STOCK maid domestic worker
A shortage of domestic workers in Kuwait has prompted calls for devising “urgent” solutions. Image Credit: SHUTTERSTOCK

Cairo: A shortage of domestic workers is worsening in Kuwait amid a ban on labourers from the Philippines, according to experts.

The problem has prompted calls for devising “urgent” solutions and opening up new markets for labour recruitment.

“It is necessary to open recruitment from new countries to boost the local market,” said Kuwaiti expert on domestic labour affairs Munir Al Usaimy.

“It is necessary to reverse the severe shortage at the Kuwaiti market especially after some countries have stopped sending their workers to Kuwait some time ago,” he added.

Al Usaimy made the remarks after a meeting with Kuwait’s acting ambassador to Ethiopia Nawaf Al Mutairi and Ethiopia officials concerned with domestic labour.

A Kuwaiti team, including government officials and owners of labour employment offices, will visit Ethiopia on May 27 to discuss a potential mechanism to re-send Ethiopian domestic workers to Kuwait, Al Usaimy said.

The expert urged swift action to resolve an ongoing labour dispute with the Philippines, noting that no solution looms in sight.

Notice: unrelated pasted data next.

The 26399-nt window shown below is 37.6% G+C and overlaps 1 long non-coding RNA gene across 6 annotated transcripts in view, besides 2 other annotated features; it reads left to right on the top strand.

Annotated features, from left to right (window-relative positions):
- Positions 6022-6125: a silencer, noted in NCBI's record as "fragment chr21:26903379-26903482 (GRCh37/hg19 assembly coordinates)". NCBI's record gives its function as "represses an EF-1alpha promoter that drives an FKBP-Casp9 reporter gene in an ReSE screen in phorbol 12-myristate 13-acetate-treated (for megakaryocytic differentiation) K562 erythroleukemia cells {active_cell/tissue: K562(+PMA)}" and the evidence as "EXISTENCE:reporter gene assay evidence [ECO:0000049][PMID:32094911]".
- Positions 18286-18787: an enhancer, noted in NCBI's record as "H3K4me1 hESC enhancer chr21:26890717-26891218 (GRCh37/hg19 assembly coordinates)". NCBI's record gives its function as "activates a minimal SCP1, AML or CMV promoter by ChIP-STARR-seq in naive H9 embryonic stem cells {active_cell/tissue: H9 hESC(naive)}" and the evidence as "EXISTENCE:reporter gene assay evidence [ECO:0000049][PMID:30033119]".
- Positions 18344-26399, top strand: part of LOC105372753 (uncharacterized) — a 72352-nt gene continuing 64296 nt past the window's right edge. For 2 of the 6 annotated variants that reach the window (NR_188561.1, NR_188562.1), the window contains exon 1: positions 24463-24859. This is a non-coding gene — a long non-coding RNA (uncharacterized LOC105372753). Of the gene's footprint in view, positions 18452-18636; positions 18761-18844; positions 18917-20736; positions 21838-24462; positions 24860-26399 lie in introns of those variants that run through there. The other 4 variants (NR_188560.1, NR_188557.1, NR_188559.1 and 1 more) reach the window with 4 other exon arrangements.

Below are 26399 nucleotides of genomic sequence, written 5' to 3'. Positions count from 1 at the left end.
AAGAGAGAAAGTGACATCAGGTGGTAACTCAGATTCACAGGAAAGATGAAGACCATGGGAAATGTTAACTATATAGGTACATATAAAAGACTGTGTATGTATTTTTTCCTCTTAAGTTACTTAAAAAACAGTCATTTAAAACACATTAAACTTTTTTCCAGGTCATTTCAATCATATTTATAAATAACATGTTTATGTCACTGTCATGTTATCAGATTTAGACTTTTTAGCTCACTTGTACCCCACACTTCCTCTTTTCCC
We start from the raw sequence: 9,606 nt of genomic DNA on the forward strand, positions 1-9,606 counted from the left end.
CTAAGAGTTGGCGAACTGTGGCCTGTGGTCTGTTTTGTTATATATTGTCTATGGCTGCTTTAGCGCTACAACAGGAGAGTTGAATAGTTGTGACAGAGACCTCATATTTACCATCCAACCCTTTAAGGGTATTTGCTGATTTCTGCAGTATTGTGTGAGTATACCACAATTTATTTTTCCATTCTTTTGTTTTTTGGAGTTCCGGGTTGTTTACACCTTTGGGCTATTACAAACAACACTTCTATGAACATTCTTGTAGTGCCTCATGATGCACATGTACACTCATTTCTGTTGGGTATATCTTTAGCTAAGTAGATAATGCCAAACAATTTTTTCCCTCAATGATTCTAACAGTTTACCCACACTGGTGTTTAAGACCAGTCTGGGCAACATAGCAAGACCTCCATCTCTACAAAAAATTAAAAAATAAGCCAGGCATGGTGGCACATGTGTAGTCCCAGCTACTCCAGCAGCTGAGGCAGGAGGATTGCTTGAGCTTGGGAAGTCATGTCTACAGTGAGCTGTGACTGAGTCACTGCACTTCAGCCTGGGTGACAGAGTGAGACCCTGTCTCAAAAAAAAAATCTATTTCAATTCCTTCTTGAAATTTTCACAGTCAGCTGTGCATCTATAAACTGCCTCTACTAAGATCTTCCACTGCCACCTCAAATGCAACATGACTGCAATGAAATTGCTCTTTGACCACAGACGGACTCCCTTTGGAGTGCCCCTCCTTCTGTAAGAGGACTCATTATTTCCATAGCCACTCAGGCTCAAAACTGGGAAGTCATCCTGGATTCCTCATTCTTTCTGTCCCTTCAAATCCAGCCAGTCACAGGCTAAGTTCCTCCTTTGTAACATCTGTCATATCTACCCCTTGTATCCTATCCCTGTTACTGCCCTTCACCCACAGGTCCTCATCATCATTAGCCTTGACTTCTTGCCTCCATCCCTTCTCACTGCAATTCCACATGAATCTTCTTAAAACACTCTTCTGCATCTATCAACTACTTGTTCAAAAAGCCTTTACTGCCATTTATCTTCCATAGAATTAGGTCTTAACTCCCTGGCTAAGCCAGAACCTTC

“The Philippine workforce is skilful and experienced. They are favoured by a big category of citizens, a matter that requires finalising this file urgently,” Al Usaimy added.

In May last year, Kuwait announced suspending the issuance of all visas for Filipino workers in reaction to what it said was Philippine authorities’ failure to comply with a labour agreement previously reached between the two countries. Efforts to resolve the dispute have yet to bear fruit.

In January, Kuwait set maximum fees for recruiting overseas domestic workers.

Accordingly, price caps of hiring workers from Asian countries were set at KD750 (about Dh9,000), and from African countries at KD575.

Despite a ban on new labour from the Philippines, the number of house workers in Kuwait reached 811,000 last October.

They are mostly from India, the Philippines, Sri Lanka, Bangladesh, and Nepal.